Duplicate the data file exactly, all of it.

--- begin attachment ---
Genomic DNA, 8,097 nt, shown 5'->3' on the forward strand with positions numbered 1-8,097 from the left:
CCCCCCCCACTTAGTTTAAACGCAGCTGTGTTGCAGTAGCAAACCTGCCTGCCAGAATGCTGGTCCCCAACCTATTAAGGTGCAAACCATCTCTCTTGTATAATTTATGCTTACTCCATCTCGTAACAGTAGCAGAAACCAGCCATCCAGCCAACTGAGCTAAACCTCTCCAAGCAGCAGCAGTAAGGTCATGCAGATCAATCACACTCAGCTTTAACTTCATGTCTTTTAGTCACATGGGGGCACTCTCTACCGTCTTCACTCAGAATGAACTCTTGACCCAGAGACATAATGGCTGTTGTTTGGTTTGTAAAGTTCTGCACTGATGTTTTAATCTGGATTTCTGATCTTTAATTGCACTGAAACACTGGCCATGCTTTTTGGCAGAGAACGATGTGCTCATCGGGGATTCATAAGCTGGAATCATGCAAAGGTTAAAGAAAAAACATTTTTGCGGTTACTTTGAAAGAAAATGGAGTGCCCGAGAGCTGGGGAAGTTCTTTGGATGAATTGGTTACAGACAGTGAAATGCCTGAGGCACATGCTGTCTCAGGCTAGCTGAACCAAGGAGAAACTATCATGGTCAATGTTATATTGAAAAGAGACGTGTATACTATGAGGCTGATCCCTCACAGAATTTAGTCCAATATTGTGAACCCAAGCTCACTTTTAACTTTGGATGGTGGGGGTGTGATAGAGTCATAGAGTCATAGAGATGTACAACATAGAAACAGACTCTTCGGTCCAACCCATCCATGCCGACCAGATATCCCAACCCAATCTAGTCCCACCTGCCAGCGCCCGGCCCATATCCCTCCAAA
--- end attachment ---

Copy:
Genomic DNA, 8,097 nt, shown 5'->3' on the forward strand with positions numbered 1-8,097 from the left:
CCCCCCCCACTTAGTTTAAACGCAGCTGTGTTGCAGTAGCAAACCTGCCTGCCAGAATGCTGGTCCCCAACCTATTAAGGTGCAAACCATCTCTCTTGTATAATTTATGCTTACTCCATCTCGTAACAGTAGCAGAAACCAGCCATCCAGCCAACTGAGCTAAACCTCTCCAAGCAGCAGCAGTAAGGTCATGCAGATCAATCACACTCAGCTTTAACTTCATGTCTTTTAGTCACATGGGGGCACTCTCTACCGTCTTCACTCAGAATGAACTCTTGACCCAGAGACATAATGGCTGTTGTTTGGTTTGTAAAGTTCTGCACTGATGTTTTAATCTGGATTTCTGATCTTTAATTGCACTGAAACACTGGCCATGCTTTTTGGCAGAGAACGATGTGCTCATCGGGGATTCATAAGCTGGAATCATGCAAAGGTTAAAGAAAAAACATTTTTGCGGTTACTTTGAAAGAAAATGGAGTGCCCGAGAGCTGGGGAAGTTCTTTGGATGAATTGGTTACAGACAGTGAAATGCCTGAGGCACATGCTGTCTCAGGCTAGCTGAACCAAGGAGAAACTATCATGGTCAATGTTATATTGAAAAGAGACGTGTATACTATGAGGCTGATCCCTCACAGAATTTAGTCCAATATTGTGAACCCAAGCTCACTTTTAACTTTGGATGGTGGGGGTGTGATAGAGTCATAGAGTCATAGAGATGTACAACATAGAAACAGACTCTTCGGTCCAACCCATCCATGCCGACCAGATATCCCAACCCAATCTAGTCCCACCTGCCAGCGCCCGGCCCATATCCCTCCAAA